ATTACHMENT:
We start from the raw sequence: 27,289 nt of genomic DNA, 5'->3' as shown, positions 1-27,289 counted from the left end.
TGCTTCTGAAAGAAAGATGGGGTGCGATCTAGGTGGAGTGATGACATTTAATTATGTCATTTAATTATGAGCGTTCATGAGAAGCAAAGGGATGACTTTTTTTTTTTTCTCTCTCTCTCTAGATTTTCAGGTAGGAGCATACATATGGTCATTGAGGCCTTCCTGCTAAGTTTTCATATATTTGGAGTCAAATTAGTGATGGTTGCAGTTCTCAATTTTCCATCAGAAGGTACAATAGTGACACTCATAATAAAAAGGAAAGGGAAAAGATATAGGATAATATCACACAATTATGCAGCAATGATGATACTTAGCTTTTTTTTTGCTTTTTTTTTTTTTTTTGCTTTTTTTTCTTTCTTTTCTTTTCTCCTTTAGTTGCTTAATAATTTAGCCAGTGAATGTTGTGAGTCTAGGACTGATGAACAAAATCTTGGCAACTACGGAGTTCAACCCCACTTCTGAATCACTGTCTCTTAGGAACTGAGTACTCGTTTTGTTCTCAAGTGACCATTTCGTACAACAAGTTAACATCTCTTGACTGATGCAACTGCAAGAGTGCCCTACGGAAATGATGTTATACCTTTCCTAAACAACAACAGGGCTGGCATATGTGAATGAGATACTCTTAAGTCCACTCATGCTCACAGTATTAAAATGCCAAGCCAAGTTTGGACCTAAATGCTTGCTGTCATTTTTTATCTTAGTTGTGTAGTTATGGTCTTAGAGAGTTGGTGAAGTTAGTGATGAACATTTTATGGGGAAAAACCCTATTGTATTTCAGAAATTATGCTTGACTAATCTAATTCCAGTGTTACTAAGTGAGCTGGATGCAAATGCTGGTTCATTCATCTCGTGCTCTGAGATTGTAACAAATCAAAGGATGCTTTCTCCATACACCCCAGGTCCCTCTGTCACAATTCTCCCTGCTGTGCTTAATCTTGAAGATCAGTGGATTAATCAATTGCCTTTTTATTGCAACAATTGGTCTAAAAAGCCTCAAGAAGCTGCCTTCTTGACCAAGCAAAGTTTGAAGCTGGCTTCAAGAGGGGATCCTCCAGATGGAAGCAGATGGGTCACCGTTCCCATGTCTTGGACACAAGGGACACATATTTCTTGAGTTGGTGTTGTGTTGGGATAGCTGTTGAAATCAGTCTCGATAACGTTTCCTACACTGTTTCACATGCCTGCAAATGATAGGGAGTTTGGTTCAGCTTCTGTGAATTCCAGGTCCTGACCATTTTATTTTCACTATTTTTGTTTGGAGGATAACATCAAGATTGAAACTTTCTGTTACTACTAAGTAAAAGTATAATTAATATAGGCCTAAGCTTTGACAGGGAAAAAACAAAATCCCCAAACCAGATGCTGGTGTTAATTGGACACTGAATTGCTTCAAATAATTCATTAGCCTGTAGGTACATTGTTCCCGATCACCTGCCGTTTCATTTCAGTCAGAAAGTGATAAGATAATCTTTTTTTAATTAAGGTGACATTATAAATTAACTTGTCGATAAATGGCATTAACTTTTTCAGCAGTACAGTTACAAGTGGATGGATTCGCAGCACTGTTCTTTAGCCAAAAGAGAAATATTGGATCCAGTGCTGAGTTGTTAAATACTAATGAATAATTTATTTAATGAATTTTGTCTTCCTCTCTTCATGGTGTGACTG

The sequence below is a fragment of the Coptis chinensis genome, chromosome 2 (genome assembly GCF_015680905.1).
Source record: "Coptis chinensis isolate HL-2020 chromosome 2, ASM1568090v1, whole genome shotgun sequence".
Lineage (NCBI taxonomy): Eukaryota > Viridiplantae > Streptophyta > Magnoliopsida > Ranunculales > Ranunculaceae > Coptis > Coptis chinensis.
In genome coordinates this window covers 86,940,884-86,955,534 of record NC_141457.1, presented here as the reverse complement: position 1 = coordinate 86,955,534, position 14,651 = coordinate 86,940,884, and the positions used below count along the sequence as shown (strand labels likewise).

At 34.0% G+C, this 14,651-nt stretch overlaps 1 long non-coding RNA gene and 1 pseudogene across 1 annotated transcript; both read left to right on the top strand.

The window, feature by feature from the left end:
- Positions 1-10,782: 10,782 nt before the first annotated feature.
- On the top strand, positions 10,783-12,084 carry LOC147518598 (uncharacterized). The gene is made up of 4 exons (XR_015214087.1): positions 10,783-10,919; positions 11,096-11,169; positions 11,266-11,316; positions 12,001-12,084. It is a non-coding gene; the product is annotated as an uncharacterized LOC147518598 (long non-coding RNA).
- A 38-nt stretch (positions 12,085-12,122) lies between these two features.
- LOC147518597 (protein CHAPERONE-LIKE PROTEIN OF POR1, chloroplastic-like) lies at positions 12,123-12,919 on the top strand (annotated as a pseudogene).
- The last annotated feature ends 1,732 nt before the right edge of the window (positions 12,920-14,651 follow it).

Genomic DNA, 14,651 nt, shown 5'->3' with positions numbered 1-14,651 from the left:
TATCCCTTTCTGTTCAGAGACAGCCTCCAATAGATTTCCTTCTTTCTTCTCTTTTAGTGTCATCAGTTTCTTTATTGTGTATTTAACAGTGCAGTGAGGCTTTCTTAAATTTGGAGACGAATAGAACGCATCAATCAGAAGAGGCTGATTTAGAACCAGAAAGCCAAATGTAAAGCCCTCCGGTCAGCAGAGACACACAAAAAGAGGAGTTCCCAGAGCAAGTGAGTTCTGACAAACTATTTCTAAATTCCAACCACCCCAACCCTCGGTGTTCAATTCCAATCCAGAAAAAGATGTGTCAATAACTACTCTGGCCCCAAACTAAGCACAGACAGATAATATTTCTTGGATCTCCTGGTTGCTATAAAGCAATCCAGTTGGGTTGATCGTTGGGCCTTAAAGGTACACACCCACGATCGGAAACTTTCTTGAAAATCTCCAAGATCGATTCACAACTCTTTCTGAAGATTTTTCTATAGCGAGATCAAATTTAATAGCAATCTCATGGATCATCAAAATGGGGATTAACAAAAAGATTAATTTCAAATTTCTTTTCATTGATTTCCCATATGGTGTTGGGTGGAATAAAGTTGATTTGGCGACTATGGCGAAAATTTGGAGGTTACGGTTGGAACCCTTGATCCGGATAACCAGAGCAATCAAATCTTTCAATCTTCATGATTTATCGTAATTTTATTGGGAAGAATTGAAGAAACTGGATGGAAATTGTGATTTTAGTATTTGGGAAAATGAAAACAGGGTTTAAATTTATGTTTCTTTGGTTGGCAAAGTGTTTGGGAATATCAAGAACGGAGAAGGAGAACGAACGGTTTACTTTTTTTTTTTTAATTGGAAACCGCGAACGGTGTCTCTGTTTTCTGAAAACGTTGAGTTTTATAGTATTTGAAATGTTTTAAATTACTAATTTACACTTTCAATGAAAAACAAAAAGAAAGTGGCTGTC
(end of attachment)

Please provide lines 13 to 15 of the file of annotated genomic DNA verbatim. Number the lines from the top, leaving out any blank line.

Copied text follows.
- The last annotated feature ends 1,732 nt before the right edge of the window (positions 12,920-14,651 follow it).

Genomic DNA, 14,651 nt, shown 5'->3' with positions numbered 1-14,651 from the left:
TATCCCTTTCTGTTCAGAGACAGCCTCCAATAGATTTCCTTCTTTCTTCTCTTTTAGTGTCATCAGTTTCTTTATTGTGTATTTAACAGTGCAGTGAGGCTTTCTTAAATTTGGAGACGAATAGAACGCATCAATCAGAAGAGGCTGATTTAGAACCAGAAAGCCAAATGTAAAGCCCTCCGGTCAGCAGAGACACACAAAAAGAGGAGTTCCCAGAGCAAGTGAGTTCTGACAAACTATTTCTAAATTCCAACCACCCCAACCCTCGGTGTTCAATTCCAATCCAGAAAAAGATGTGTCAATAACTACTCTGGCCCCAAACTAAGCACAGACAGATAATATTTCTTGGATCTCCTGGTTGCTATAAAGCAATCCAGTTGGGTTGATCGTTGGGCCTTAAAGGTACACACCCACGATCGGAAACTTTCTTGAAAATCTCCAAGATCGATTCACAACTCTTTCTGAAGATTTTTCTATAGCGAGATCAAATTTAATAGCAATCTCATGGATCATCAAAATGGGGATTAACAAAAAGATTAATTTCAAATTTCTTTTCATTGATTTCCCATATGGTGTTGGGTGGAATAAAGTTGATTTGGCGACTATGGCGAAAATTTGGAGGTTACGGTTGGAACCCTTGATCCGGATAACCAGAGCAATCAAATCTTTCAATCTTCATGATTTATCGTAATTTTATTGGGAAGAATTGAAGAAACTGGATGGAAATTGTGATTTTAGTATTTGGGAAAATGAAAACAGGGTTTAAATTTATGTTTCTTTGGTTGGCAAAGTGTTTGGGAATATCAAGAACGGAGAAGGAGAACGAACGGTTTACTTTTTTTTTTTTAATTGGAAACCGCGAACGGTGTCTCTGTTTTCTGAAAACGTTGAGTTTTATAGTATTTGAAATGTTTTAAATTACTAATTTACACTTTCAATGAAAAACAAAAAGAAAGTGGCTGTC